The second reason is that it provides more consistent engagement across the year-long calendar. I’d say it opens up opportunities for third-party organizers to do cool things. I think there’s a lot of narrative that needs to be built out in Dota 2. I think Counter-Strike also does a poor job at that, mostly because there isn’t a seminal event over the course of a year that things build up to, and so there isn’t a narrative that gets built up over time. The existence of The International, of course, helps with that, but giving third party organizers an incentive to help build consistent narratives across a year of Dota 2, as well as building tournaments with consistent formats that viewers find enjoyable and creating new content properties that people find engaging—I think that’s a really good opportunity.

I also hope it’s not just something that’s open to tournament organizers. If we decide to get involved in Dota 2, I think I could absolutely see us thinking about how we also run an event that really elevates or benefits the Dota 2 community. How do we create something that our players would like to see, or we should like to see as a team, that doesn’t exist right now?

Two questions coming out of that. One, something else we’ve talked about is the comparative lack of shoulder content in Dota 2 compared to other major esports. Where does that fit in, if at all, with the new ecosystem?

I don’t think that this ecosystem addresses that issue by itself. I think that’s more of a culture shift, or a mentality shift that will be done in other ways. Very explicitly, I do think it helps with the roster instability issues because of the roster lock period, which I like quite a bit.

Second question: you mentioned that Immortals might want to be involved tournament side. One concern there is obviously conflicts of interest. If you’re a company with a stake in both tournaments and teams, then hosting large tournaments and inviting your team can quite literally buy influence in the scene for your teams (say, ESForce and Na`Vi).

So, yeah. There is some conflict of interest there. But there are already ways to buy influence, say, by offering participation fees and stipends, which plenty of third party organizers already do. I don’t think that’s a problem, especially because you have that regulating force of Valve there to make sure that there isn’t a biased tournament qualification system, or something that would too heavily advantage one set of teams over another. So because there’s that moderating force of the publisher in play, I’m much more comfortable with it all. Conflicts of interest are always going to exist. Is that ideal? No. Are there ways to make it better? Probably. Is it a good start? I think so.

Would you say that the new system provides an easier point of entry for organizations that want to get involved in Dota 2?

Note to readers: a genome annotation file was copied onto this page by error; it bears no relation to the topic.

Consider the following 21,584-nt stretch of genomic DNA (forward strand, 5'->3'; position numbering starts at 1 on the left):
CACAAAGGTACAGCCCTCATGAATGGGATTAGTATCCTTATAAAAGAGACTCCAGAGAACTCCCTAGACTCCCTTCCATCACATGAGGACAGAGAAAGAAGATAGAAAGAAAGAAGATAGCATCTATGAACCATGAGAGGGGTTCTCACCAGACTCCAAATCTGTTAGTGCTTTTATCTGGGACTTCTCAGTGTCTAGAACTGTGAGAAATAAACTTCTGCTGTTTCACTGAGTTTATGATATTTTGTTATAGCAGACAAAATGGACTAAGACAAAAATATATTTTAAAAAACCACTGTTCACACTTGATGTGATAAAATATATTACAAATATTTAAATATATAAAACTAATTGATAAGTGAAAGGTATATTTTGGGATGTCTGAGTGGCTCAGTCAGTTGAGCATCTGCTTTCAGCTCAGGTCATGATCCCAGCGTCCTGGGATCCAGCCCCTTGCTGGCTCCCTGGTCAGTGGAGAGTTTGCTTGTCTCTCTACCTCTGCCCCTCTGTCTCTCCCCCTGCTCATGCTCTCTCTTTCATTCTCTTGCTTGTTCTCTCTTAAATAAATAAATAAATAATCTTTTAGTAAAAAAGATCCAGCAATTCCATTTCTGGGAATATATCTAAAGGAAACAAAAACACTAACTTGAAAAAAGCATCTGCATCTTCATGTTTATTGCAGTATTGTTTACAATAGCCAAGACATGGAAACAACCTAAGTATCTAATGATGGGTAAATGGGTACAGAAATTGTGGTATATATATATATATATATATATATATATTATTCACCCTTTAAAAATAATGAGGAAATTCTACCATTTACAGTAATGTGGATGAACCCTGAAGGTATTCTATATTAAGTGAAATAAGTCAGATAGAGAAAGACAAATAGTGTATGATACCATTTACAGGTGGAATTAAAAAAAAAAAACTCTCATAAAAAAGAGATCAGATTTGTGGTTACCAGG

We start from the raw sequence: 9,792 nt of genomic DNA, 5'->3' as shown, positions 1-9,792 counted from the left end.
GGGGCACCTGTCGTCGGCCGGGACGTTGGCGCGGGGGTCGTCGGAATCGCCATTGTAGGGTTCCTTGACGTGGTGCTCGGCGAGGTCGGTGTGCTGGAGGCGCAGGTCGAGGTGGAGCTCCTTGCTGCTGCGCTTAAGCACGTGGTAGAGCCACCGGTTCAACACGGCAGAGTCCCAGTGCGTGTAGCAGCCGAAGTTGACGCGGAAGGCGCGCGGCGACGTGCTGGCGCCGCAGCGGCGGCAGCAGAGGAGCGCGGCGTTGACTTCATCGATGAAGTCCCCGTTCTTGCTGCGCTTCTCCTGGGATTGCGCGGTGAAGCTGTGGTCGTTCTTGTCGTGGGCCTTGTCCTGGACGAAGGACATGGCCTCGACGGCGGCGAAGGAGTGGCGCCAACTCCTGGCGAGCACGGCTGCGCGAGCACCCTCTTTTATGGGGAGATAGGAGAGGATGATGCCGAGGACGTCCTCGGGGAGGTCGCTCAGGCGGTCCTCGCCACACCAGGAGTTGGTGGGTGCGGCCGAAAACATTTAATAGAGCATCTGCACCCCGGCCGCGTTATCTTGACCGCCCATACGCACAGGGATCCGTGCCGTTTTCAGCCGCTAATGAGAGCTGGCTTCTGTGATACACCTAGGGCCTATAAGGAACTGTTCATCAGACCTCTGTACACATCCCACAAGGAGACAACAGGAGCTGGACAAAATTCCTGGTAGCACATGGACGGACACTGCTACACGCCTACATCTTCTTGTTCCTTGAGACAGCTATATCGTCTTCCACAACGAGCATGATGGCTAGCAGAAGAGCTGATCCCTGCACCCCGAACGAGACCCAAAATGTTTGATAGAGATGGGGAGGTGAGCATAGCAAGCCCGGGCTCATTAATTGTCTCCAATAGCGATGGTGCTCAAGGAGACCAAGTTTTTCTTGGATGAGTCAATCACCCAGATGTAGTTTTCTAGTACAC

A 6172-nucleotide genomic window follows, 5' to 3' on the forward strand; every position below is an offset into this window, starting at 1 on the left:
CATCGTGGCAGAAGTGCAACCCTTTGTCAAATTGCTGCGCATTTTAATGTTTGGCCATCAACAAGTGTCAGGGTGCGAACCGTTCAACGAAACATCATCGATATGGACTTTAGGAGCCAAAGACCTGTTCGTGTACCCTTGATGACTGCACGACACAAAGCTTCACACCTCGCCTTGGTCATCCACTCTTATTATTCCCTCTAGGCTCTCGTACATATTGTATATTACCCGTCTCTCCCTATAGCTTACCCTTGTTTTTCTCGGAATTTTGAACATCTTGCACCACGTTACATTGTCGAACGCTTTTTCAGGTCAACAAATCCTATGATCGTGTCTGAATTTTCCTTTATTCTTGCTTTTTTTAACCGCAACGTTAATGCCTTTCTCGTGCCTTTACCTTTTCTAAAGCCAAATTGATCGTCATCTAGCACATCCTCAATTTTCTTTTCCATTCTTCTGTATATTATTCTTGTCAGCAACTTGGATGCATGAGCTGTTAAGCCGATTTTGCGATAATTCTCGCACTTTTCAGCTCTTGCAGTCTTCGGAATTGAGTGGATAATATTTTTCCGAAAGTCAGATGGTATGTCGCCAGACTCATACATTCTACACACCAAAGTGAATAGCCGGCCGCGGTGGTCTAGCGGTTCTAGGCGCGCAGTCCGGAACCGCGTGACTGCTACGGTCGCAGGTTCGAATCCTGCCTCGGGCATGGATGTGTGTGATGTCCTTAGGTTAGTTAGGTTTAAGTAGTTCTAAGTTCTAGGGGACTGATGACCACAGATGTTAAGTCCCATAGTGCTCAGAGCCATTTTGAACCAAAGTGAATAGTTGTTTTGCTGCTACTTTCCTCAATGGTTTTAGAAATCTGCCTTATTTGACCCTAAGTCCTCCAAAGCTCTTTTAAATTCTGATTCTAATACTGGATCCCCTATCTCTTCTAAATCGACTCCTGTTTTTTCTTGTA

I don’t know if it provides an easier point of entry, exactly, but it might provide a more attractive one. I don’t think it’s any easier to pick up a Dota 2 team today than it was yesterday, but I do think that it provides a greater incentive to be involved. We’re big fans of the chance, and we’re looking, potentially, to find new ways to get involved still, just as we were previously. We’ll have to see if any good options pop up for us.

Any Immortals Dota 2 team will be after TI, I assume?

Yeah, we’re not getting a team before then.

And what are some of the barriers that have come down that make the new ecosystem more attractive for teams like Immortals?

Well, it’s really just that it provides more of what an organization needs to succeed: consistent fan engagement. It doesn’t really work if we have two months in the year when fans care about Dota 2, and 10 months where they’re less enthusiastic about it. Also, ideally, things that are more on the time zone of our existing fans is great. So having a greater number of important tournaments, many of which I imagine will be on closer time zones than Manila, is fantastic. Ultimately, it just provides a bit more of a stable structure that extends beyond two majors a year, and The International.

So, from your perspective as a team owner, what do you see as the the major concerns you still have in Dota 2?

The issue with player mentality around content, and I still think the existence of TI can be a kind of warping force. We’ve had some conversations with teams that have been positive, but nothing we’re acting on right away. But we’ve started to identify the players in the scene that we find most amenable to the type of philosophy that we have. I want to stress that I don’t think that player mentality or philosophy are wrong, exactly. Like, some organizations love this only focus on competition approach, and don’t want their players to be creating content and focusing on out-of-game things. That’s not really how we think about it. We think that there are important things that fall under a player’s responsibilities that go above and beyond just trying to win. Ultimately, we’re going to have to do more research to find the players that are the best fit for what we care about.